Insofar as a link with the United Kingdom and Germany continues to exist in the event of a move, the situation may continue to fall within the scope of the withdrawal agreement and must be assessed as before in compliance with national law in conjunction with Regulations (EC) No 883/2003 and No 987/2009. Entitlement to child benefit may then continue to exist, possibly taking into account British benefits.

If, however, the move means that there is no longer a simultaneous entitlement to both states, for example because residence and employment now coincide in the country of origin, the entitlement to child benefit must be assessed purely in accordance with national rules. If there is no longer any link to Germany as a result of the move, the entitlement to child benefit is also no longer applicable.

Here too, the following applies: insofar as the changes in employment mean that the link to the United Kingdom and Germany remains, the facts of the case fall under the withdrawal agreement and entitlement to child benefit must be assessed as before in application of national law in conjunction with Regulations (EC) No 883/2004 and No 987/2009. If the link to Germany no longer exists, there is no longer entitlement to child benefit either.

The situation is covered by the withdrawal agreement. As there are no competing entitlements in the United Kingdom, entitlement to child benefit will in future be solely subject to national law. In future, there will be no longer any recognition of UK benefits and there will be an entitlement to full German child benefit, provided that the other eligibility criteria are met.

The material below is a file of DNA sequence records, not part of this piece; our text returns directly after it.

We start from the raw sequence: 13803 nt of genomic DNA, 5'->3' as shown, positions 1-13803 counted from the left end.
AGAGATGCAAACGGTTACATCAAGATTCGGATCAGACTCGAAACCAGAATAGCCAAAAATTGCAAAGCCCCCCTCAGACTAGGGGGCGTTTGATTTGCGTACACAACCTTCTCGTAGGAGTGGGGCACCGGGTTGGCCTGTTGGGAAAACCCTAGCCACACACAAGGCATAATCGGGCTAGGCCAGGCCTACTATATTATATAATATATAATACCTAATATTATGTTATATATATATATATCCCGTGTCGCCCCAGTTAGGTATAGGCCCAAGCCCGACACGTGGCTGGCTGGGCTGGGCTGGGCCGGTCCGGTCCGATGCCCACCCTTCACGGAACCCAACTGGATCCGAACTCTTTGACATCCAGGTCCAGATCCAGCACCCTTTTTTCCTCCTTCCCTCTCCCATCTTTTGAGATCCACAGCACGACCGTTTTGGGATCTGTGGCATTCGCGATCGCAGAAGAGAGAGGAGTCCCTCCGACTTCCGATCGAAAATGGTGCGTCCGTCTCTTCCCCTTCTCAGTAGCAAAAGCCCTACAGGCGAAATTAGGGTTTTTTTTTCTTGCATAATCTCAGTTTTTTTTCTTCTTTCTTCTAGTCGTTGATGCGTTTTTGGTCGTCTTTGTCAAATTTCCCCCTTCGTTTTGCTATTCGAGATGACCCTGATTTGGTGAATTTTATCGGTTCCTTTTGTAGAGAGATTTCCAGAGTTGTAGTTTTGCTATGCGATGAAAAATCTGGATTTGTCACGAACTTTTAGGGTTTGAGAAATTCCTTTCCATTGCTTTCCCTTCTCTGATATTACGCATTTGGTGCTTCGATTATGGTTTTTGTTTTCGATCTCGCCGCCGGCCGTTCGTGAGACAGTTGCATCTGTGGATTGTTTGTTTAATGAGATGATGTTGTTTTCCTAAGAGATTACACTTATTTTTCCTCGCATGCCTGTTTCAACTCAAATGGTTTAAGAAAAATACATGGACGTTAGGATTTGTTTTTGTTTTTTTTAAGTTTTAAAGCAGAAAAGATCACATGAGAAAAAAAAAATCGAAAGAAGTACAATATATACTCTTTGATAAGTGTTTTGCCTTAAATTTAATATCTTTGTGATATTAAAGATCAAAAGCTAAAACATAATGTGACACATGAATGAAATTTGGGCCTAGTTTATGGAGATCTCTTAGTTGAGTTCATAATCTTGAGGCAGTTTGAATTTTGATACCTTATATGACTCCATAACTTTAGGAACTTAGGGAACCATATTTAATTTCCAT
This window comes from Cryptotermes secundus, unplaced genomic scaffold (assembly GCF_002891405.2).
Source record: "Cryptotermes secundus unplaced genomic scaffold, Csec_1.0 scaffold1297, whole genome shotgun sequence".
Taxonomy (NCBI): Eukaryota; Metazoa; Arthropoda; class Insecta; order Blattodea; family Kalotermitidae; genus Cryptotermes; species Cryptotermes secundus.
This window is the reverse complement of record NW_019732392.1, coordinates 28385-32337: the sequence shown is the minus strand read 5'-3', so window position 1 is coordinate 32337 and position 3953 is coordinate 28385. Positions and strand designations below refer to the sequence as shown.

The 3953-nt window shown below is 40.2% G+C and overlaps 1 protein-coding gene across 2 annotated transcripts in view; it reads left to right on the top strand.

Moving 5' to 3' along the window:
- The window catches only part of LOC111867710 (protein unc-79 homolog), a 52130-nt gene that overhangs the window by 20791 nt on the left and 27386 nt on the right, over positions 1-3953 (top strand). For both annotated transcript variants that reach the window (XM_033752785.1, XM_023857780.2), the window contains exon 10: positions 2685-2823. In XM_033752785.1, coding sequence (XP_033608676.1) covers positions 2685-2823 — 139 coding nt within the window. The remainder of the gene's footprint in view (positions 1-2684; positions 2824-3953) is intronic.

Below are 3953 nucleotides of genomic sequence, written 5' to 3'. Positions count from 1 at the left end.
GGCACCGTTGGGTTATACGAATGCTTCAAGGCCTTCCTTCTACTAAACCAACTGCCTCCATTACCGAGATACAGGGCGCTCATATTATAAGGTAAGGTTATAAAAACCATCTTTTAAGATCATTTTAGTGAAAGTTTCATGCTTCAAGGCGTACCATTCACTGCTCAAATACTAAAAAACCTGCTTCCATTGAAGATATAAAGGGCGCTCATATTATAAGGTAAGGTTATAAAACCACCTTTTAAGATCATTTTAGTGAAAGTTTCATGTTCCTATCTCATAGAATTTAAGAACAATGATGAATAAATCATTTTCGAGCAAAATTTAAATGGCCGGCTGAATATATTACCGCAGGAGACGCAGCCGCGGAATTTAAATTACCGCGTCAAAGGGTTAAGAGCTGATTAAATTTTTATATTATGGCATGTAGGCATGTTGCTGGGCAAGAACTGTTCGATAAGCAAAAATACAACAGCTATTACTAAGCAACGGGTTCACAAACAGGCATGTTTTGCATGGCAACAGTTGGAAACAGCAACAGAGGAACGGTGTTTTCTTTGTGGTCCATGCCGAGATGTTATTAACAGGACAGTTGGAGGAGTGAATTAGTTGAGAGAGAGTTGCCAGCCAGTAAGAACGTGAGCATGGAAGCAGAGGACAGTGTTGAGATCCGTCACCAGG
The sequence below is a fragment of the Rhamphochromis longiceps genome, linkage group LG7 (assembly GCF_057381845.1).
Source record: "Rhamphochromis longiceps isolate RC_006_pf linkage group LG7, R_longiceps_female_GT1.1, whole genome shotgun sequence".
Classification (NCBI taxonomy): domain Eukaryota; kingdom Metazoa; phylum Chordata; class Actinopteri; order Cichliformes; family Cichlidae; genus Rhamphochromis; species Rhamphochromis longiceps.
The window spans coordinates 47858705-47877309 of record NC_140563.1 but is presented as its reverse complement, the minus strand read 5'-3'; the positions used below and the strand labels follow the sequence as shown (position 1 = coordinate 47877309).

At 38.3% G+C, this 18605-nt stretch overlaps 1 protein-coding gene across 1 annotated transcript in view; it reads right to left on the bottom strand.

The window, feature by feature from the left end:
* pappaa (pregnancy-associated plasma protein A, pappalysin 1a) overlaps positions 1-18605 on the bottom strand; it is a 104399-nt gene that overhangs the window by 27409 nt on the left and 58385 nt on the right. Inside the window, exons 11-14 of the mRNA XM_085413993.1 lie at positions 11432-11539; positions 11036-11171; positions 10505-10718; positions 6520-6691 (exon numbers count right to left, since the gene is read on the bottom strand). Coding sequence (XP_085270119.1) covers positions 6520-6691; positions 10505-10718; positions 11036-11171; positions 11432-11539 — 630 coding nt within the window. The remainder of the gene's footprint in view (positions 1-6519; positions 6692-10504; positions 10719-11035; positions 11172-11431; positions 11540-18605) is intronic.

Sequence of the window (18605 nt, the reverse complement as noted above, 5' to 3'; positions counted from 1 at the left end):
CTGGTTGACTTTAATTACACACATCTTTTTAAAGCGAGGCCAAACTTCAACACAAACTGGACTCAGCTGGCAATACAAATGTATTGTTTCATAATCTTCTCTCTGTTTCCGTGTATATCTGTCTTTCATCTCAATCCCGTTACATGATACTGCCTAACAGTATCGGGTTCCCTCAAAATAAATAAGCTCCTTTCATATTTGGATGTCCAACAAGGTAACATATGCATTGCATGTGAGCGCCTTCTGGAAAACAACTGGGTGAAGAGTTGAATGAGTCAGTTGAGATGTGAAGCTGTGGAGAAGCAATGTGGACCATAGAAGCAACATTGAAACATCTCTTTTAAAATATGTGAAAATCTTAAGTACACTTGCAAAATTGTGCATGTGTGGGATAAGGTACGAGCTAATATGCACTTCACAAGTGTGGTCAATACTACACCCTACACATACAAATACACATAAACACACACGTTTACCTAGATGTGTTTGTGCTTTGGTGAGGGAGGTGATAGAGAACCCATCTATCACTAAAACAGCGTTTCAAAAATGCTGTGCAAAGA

Since you are a British national living in Germany, you are in a situation which affects both Germany and the UK. As a result, the provisions of the withdrawal agreement are applicable to you and the relevant Regulations (EC) No 883/2004 and No 987/2009 on the coordination of social security systems continue to apply. These rules determine, inter alia, which State is primarily responsible for the payment of family benefits. For more information, in particular on the rules of priority, please follow this Link.

As your spouse works in the UK, he or she is primarily responsible for the payment of child benefit. If the benefits in the UK are lower than those in Germany, you are entitled to child benefit differential supplements ("Kindergeldunterschiedsbeträge").

New applications

For new applications, the situation concerning the UK and Germany occurred only after the end of the transitional period.

At the end of the transitional period, the provisions of the withdrawal agreement will no longer apply. If you become resident in Germany after 31 December 2020, you are only entitled to child benefit if you have a residence permit. Some other residence titles may also entitle you to child benefit, especially if, for example, this title allows you to take up gainful employment. Further information on this can be obtained from your Familienkasse.

Since the withdrawal agreement does not apply here, the child resident in the United Kingdom is not entitled to child benefit.